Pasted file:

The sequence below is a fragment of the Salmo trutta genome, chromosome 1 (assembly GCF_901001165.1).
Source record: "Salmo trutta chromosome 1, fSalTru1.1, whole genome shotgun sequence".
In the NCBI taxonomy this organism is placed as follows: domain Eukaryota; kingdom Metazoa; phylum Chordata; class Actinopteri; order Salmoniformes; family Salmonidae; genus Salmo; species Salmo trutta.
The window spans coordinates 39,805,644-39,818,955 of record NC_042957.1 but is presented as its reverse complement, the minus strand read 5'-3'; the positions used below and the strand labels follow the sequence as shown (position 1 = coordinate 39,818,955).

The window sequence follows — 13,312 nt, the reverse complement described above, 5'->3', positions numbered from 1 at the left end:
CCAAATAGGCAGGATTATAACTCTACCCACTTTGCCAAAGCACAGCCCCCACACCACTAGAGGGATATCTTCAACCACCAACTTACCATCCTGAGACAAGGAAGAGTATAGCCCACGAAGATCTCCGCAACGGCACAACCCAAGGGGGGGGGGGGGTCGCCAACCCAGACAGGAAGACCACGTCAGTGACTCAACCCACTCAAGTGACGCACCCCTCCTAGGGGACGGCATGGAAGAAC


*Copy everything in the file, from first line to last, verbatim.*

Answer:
The sequence below is a fragment of the Salmo trutta genome, chromosome 1 (assembly GCF_901001165.1).
Source record: "Salmo trutta chromosome 1, fSalTru1.1, whole genome shotgun sequence".
In the NCBI taxonomy this organism is placed as follows: domain Eukaryota; kingdom Metazoa; phylum Chordata; class Actinopteri; order Salmoniformes; family Salmonidae; genus Salmo; species Salmo trutta.
The window spans coordinates 39,805,644-39,818,955 of record NC_042957.1 but is presented as its reverse complement, the minus strand read 5'-3'; the positions used below and the strand labels follow the sequence as shown (position 1 = coordinate 39,818,955).

The window sequence follows — 13,312 nt, the reverse complement described above, 5'->3', positions numbered from 1 at the left end:
CCAAATAGGCAGGATTATAACTCTACCCACTTTGCCAAAGCACAGCCCCCACACCACTAGAGGGATATCTTCAACCACCAACTTACCATCCTGAGACAAGGAAGAGTATAGCCCACGAAGATCTCCGCAACGGCACAACCCAAGGGGGGGGGGGGGTCGCCAACCCAGACAGGAAGACCACGTCAGTGACTCAACCCACTCAAGTGACGCACCCCTCCTAGGGGACGGCATGGAAGAAC